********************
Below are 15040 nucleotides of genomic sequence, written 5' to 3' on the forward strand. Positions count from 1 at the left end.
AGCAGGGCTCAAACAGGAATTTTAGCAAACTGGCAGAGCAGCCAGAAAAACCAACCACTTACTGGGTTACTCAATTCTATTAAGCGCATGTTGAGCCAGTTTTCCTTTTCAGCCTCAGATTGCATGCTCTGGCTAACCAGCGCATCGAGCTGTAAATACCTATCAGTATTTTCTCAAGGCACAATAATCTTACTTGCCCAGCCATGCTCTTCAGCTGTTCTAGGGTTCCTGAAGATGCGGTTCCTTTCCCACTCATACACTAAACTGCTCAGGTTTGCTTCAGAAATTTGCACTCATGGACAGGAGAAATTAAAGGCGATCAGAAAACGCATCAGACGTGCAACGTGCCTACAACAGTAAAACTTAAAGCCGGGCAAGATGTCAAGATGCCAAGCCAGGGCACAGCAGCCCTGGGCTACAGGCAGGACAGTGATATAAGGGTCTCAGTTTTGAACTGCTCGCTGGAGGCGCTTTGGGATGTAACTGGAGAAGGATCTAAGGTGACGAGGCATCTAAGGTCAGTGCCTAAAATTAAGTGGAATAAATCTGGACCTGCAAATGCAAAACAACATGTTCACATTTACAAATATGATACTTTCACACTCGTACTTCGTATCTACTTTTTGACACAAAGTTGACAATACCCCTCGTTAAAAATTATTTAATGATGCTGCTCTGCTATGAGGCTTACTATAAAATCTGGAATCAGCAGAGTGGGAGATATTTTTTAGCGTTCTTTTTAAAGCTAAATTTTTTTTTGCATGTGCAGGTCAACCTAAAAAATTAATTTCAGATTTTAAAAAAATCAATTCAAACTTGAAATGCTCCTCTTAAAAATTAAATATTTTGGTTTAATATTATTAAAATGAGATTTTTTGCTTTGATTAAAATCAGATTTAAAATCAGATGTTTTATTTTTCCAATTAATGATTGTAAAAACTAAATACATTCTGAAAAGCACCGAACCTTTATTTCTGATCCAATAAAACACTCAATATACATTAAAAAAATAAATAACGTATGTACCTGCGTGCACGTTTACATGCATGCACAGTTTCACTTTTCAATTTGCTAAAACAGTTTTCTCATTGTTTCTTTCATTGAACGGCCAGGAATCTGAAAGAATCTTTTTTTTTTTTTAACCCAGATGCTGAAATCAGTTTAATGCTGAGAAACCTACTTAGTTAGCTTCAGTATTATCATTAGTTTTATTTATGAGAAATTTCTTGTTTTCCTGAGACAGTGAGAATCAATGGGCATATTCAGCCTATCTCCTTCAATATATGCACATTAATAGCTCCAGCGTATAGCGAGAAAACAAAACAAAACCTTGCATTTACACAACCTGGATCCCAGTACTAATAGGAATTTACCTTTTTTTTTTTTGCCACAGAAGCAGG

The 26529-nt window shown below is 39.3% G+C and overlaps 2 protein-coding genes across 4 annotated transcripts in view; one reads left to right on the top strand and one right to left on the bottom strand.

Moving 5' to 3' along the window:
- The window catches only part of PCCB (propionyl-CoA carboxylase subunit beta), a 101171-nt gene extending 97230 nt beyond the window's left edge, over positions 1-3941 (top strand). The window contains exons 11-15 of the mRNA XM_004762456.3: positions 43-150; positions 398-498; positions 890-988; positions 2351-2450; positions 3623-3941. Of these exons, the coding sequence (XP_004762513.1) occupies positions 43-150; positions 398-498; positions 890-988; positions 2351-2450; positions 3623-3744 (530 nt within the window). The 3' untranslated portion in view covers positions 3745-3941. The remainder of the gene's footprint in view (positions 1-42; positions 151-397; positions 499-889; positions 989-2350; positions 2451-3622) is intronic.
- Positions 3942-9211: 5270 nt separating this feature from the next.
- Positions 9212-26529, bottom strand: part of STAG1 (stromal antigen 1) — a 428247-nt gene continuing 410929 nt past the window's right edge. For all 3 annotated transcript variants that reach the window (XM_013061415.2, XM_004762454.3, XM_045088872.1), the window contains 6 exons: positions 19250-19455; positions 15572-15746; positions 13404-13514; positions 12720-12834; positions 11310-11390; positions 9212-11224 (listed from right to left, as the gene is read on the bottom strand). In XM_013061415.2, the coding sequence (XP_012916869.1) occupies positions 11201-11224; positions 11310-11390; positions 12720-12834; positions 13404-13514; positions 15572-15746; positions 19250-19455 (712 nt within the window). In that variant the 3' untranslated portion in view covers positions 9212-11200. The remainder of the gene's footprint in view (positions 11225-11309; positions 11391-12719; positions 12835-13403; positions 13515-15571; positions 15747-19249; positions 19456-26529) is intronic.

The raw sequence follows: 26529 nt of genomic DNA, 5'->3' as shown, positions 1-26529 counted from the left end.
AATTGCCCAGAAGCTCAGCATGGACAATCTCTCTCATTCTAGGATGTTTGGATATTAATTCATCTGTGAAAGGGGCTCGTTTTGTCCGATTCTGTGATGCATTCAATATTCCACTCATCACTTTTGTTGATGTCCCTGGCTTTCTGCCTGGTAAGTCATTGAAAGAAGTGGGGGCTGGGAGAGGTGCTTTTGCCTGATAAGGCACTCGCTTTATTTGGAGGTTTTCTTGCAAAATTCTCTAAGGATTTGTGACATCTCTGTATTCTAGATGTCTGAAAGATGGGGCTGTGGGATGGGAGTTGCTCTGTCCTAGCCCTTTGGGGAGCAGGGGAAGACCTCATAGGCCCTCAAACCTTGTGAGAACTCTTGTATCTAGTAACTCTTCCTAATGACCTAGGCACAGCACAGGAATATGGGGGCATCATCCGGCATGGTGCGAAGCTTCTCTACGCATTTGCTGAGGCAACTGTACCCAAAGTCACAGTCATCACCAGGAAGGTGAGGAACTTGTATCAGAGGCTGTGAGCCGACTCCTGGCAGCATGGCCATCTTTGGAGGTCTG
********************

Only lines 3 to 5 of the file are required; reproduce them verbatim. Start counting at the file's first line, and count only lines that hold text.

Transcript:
The 26529-nt window shown below is 39.3% G+C and overlaps 2 protein-coding genes across 4 annotated transcripts in view; one reads left to right on the top strand and one right to left on the bottom strand.

Moving 5' to 3' along the window:
- The window catches only part of PCCB (propionyl-CoA carboxylase subunit beta), a 101171-nt gene extending 97230 nt beyond the window's left edge, over positions 1-3941 (top strand). The window contains exons 11-15 of the mRNA XM_004762456.3: positions 43-150; positions 398-498; positions 890-988; positions 2351-2450; positions 3623-3941. Of these exons, the coding sequence (XP_004762513.1) occupies positions 43-150; positions 398-498; positions 890-988; positions 2351-2450; positions 3623-3744 (530 nt within the window). The 3' untranslated portion in view covers positions 3745-3941. The remainder of the gene's footprint in view (positions 1-42; positions 151-397; positions 499-889; positions 989-2350; positions 2451-3622) is intronic.